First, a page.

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Viviani, R. Kächele, H. Buchheim, A. (2011). Models of Change in the Psychotherapy of Borderline Personality Disorders. Neuropsychoanalysis, 13(2):147-160.

(2011). Neuropsychoanalysis, 13(2):147-160

Models of Change in the Psychotherapy of Borderline Personality Disorders

Roberto Viviani, Horst Kächele and Anna Buchheim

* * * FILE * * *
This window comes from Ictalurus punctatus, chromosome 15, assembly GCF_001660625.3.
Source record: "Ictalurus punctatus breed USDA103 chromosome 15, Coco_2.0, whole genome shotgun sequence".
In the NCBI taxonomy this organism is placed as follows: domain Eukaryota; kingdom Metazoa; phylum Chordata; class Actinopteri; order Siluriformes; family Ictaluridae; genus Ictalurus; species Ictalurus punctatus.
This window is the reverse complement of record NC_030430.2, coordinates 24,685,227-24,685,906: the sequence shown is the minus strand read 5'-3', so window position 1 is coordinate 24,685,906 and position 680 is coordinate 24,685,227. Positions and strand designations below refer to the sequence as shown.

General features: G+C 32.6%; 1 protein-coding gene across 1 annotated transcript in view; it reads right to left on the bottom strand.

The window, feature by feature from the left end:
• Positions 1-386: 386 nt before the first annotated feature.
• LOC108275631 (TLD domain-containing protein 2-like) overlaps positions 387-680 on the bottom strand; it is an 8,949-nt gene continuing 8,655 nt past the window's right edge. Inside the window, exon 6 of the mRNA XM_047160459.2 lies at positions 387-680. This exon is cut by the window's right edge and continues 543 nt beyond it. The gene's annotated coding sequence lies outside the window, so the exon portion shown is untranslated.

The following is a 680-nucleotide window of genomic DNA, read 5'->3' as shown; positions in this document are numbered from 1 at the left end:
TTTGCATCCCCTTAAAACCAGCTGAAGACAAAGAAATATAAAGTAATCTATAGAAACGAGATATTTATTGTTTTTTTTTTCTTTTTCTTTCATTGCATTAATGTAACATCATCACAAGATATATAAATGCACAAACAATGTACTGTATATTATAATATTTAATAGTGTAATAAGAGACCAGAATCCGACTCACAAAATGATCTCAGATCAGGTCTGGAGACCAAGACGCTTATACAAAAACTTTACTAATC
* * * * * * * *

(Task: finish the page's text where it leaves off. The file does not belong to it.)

Patients suffering from borderline personality disorders are often difficult to treat, and require specific psychotherapeutic techniques. In current neurobiological models of borderline personality disorder, temperamental factors such as increased emotional reactivity and diminished attentional control figure prominently and account for the psychopathology of this disorder. Here, we follow a different approach and ask the question of how a model of this disorder may account for the modifications of psychotherapy technique that have proven effective in this class of patients. The psychotherapy of this disorder emphasizes work on enriching the semantic repertoire of patients in interpreting their own emotion and other people's motivation for their actions. Based on current psychometric research on distinct factors contributing to individual effectiveness in attentional control (working memory capacity), we propose that the organization of semantic memory may constitute an important and neglected aspect of a neurobiological model of this disorder. Impulsivity and emotional dysregulation resemble the long-term developmental effects of habitual strategies to determine response, which cognitive studies have characterized in terms of the interplay of attentional control capacity, cognitive and emotional load, and semantic organization. Rather than attributing an exclusive causal role to either increased emotional reactivity or diminished attentional control, we propose an account of this disorder as emerging from a self-reinforcing developmental history in which both these factors are intertwined. After mapping these notions onto specific psychotherapeutic interventions, we propose a model through which specific technical strategies result, in the long term, in structural change.

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